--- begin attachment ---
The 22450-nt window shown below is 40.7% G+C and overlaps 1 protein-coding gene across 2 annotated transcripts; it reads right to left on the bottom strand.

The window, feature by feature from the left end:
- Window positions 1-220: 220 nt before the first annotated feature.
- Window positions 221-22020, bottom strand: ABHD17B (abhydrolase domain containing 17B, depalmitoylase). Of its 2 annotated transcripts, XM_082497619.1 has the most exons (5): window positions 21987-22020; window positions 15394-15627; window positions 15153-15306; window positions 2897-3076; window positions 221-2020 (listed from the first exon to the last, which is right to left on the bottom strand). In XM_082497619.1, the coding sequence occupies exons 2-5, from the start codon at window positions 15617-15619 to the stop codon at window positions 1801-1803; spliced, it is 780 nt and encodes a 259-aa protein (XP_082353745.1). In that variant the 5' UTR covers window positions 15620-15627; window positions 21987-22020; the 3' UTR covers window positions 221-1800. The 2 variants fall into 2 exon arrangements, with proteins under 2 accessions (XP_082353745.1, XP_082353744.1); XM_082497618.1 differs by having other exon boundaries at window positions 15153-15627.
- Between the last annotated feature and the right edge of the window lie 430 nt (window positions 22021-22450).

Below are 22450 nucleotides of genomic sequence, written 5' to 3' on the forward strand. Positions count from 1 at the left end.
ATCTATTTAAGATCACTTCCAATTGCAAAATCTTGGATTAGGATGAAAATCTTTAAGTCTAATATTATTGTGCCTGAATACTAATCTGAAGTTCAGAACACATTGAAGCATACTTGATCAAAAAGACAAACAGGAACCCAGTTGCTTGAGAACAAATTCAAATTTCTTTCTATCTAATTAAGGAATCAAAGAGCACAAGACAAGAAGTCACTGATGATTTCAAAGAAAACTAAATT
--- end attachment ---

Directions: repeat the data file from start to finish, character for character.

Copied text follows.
The 22450-nt window shown below is 40.7% G+C and overlaps 1 protein-coding gene across 2 annotated transcripts; it reads right to left on the bottom strand.

The window, feature by feature from the left end:
- Window positions 1-220: 220 nt before the first annotated feature.
- Window positions 221-22020, bottom strand: ABHD17B (abhydrolase domain containing 17B, depalmitoylase). Of its 2 annotated transcripts, XM_082497619.1 has the most exons (5): window positions 21987-22020; window positions 15394-15627; window positions 15153-15306; window positions 2897-3076; window positions 221-2020 (listed from the first exon to the last, which is right to left on the bottom strand). In XM_082497619.1, the coding sequence occupies exons 2-5, from the start codon at window positions 15617-15619 to the stop codon at window positions 1801-1803; spliced, it is 780 nt and encodes a 259-aa protein (XP_082353745.1). In that variant the 5' UTR covers window positions 15620-15627; window positions 21987-22020; the 3' UTR covers window positions 221-1800. The 2 variants fall into 2 exon arrangements, with proteins under 2 accessions (XP_082353745.1, XP_082353744.1); XM_082497618.1 differs by having other exon boundaries at window positions 15153-15627.
- Between the last annotated feature and the right edge of the window lie 430 nt (window positions 22021-22450).

Below are 22450 nucleotides of genomic sequence, written 5' to 3' on the forward strand. Positions count from 1 at the left end.
ATCTATTTAAGATCACTTCCAATTGCAAAATCTTGGATTAGGATGAAAATCTTTAAGTCTAATATTATTGTGCCTGAATACTAATCTGAAGTTCAGAACACATTGAAGCATACTTGATCAAAAAGACAAACAGGAACCCAGTTGCTTGAGAACAAATTCAAATTTCTTTCTATCTAATTAAGGAATCAAAGAGCACAAGACAAGAAGTCACTGATGATTTCAAAGAAAACTAAATT